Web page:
That's a big cache. I believe the version your running
does not have the linear scan in the cache handling algorithms
that make anything over 10K pages slow.

> Next header page 0

A multi-file database has consistent page numbering - it
doesn't restart with each file. So if this were a multi-file
database, the next header page would have a non-zero number.

> Database dialect 3

Dialect 3. You're officially part of the modern era.

> Creation date Jun 15, 2008 3:19:06

This is a new database.

> Attributes force write

That looks good.
> Variable header data:

Following the fixed portion of the header are a string
of clumplets that describe other attributes. A clumplet
has a type byte, a length, and data. In theory, a
database manager that doesn't understand a particular
clumplet type can just skip it.

> Sweep interval: 0

Sweeping is off.

> *END*

And that's all for the header page
> Database file sequence:
> File E:\Data\DBASE.GDB is the only file

That final report is gathered from the earlier information.
> Analyzing database pages ...

And on to the meet of the issue.

> TABLE1 (130)

Table1 has an RDB$RELATION_ID (table number) of 130. User
table numbers start at 129. System tables start at 1.

> Primary pointer page: 311, Index root page: 312

You can check papers on IBPhoenix to find out more about the ODS.
This is saying that to read Table1, you start with a page of page
numbers on page 311. To find indexes, read page 312.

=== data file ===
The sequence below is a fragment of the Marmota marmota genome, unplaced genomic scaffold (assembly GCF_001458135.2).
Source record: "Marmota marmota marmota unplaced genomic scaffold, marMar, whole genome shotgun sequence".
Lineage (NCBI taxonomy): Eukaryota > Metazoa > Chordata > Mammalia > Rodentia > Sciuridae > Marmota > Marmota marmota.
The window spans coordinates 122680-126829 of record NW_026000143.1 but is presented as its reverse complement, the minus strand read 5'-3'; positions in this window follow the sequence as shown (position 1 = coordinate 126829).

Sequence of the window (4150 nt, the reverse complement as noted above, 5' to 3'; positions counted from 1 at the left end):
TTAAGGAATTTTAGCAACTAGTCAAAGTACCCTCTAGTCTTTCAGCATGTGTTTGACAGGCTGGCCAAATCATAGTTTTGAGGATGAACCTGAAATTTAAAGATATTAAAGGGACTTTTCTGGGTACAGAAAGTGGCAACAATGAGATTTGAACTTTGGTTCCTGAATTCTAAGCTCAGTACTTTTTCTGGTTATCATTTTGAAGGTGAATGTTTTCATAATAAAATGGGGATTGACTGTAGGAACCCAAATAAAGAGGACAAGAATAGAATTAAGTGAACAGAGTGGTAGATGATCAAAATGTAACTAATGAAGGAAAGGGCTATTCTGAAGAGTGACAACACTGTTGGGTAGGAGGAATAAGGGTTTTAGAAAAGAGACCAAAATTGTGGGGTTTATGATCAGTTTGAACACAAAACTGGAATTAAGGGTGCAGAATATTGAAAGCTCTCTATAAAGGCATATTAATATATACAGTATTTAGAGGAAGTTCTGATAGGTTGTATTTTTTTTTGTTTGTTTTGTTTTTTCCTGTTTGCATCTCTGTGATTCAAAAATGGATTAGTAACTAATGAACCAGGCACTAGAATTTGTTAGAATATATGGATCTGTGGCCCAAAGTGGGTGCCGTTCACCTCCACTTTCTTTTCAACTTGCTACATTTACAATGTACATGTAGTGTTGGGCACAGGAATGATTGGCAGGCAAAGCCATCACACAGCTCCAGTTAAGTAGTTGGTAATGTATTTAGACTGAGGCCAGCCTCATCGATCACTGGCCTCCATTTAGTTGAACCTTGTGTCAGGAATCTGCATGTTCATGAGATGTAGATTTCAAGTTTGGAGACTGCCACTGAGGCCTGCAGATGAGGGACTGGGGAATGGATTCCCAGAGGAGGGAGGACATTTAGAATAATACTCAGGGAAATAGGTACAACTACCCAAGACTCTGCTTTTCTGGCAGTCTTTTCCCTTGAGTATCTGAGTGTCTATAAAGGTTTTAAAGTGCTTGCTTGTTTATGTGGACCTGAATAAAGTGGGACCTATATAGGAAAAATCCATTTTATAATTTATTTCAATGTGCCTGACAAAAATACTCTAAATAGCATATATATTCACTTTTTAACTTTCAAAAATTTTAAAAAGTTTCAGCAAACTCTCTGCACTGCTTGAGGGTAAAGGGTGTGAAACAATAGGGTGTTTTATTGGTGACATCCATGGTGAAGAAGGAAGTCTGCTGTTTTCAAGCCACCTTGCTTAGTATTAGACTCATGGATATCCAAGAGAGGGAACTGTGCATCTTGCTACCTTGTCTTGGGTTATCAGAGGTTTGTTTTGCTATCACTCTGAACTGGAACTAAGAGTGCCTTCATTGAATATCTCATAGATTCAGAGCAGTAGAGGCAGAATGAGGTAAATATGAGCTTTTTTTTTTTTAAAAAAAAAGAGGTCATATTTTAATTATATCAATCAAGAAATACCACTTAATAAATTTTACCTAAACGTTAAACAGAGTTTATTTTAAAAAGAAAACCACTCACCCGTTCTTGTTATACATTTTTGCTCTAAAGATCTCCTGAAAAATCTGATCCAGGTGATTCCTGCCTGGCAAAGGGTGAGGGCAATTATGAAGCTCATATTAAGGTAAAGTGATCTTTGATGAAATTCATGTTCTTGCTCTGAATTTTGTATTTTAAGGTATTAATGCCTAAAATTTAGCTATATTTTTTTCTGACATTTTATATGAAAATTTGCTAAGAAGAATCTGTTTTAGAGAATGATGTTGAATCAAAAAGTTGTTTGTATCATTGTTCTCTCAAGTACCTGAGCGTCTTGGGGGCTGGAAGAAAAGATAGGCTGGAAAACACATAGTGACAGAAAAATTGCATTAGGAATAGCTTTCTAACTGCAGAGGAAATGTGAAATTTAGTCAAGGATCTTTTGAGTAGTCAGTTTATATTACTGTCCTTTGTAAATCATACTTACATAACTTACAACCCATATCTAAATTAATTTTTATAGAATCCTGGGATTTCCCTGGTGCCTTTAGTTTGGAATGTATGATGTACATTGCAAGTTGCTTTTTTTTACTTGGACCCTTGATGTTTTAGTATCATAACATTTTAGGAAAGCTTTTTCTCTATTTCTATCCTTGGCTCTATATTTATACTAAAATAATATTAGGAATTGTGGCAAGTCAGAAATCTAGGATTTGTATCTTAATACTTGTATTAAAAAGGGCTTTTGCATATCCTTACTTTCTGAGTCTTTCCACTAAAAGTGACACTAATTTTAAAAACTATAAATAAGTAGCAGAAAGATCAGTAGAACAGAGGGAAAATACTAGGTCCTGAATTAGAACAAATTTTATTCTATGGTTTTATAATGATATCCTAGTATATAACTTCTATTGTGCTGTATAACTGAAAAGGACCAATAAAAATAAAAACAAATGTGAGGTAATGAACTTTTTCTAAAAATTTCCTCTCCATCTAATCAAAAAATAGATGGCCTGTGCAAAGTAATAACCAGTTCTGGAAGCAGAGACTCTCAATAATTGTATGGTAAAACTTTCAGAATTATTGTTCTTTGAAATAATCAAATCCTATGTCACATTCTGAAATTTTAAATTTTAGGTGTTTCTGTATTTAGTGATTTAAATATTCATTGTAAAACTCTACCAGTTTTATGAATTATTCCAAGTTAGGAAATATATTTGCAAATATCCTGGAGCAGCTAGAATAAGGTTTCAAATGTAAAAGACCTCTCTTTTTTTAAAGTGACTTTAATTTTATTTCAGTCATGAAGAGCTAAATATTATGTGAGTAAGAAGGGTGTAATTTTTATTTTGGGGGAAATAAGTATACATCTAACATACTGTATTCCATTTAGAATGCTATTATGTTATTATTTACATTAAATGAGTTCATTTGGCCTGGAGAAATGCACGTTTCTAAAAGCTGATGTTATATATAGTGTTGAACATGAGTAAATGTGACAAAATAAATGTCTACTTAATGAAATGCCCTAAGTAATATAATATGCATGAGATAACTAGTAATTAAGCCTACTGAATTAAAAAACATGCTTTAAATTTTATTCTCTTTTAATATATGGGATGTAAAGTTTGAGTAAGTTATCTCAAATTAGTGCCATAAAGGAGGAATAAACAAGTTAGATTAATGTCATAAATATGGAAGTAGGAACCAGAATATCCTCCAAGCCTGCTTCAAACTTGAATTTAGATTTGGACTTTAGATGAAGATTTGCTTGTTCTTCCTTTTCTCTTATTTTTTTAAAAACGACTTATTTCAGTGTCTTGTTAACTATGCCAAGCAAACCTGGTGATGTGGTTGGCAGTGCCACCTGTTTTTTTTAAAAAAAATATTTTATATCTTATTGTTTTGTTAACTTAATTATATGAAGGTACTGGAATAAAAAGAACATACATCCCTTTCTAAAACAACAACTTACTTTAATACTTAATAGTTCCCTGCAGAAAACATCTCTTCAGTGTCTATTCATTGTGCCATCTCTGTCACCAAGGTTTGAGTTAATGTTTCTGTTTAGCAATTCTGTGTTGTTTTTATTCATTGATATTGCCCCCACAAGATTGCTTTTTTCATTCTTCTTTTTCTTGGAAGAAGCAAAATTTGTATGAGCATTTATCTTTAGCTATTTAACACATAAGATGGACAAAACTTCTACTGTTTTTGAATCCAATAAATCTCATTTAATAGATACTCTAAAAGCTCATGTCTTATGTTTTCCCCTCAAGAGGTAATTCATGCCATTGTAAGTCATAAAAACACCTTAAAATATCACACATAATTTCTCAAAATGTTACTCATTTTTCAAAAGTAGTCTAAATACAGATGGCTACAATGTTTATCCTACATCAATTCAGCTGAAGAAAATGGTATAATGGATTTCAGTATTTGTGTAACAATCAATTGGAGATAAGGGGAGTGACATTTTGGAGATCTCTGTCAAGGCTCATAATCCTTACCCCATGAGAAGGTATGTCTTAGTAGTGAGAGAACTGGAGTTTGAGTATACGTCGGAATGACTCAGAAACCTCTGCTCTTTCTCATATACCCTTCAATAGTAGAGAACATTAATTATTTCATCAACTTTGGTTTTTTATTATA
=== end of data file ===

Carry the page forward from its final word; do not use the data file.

> Average record length: 126.03, total records: 31114063

Records are run-length compressed. Your records average 126.03 bytes,
and you have 31,114,063 in this table. Your page size is 16K, so you'll
get about 110 records on a page, counting the page header, plus the
record size, plus the page line index for each record and the record
header. That's assuming its all new data - no old versions, and
completely fill the page. If you have reserved space on pages (which
you do), each record reserves space for a second record header - about
16 bytes.

> Average version length: 9.00, total versions: 202075, max
> versions: 3

This is the report on old versions. You've got more than 200 thousand
of them, but compared to the total number of records, it's about .6%.
And they're deltas - meaning that the contain only enough information
to recreate the old version from the new - not a full copy of the
record. Old version are stored in the space reserved on page.

"max versions" is the number of record versions in the longest chain
of old versions. That's a strong indication of the amount of time
that garbage collecting the record will take. 3 is a pretty good
number. I've seen "max versions" in the hundred thousands.

> Data pages: 317927, data page slots: 317927, average fill: 86%

This table uses 317,927 data pages. My guess (I haven't checked the
code) is that data page slots and data pages are the same because no
data pages have been released from the table. Data Page Slots are
the page numbers stored on a pointer page.

You're actually storing about 99 records or record versions per page,
which is consistent with

> Fill distribution:
> 0 - 19% = 0
> 20 - 39% = 0
> 40 - 59% = 0
> 60 - 79% = 8
> 80 - 99% = 317919

This is a histogram of page fill levels. The vast majority of the
data pages are nearly full.

My suggestion would be to reduce the page cache to 20K pages and
see if that helps.

Good luck,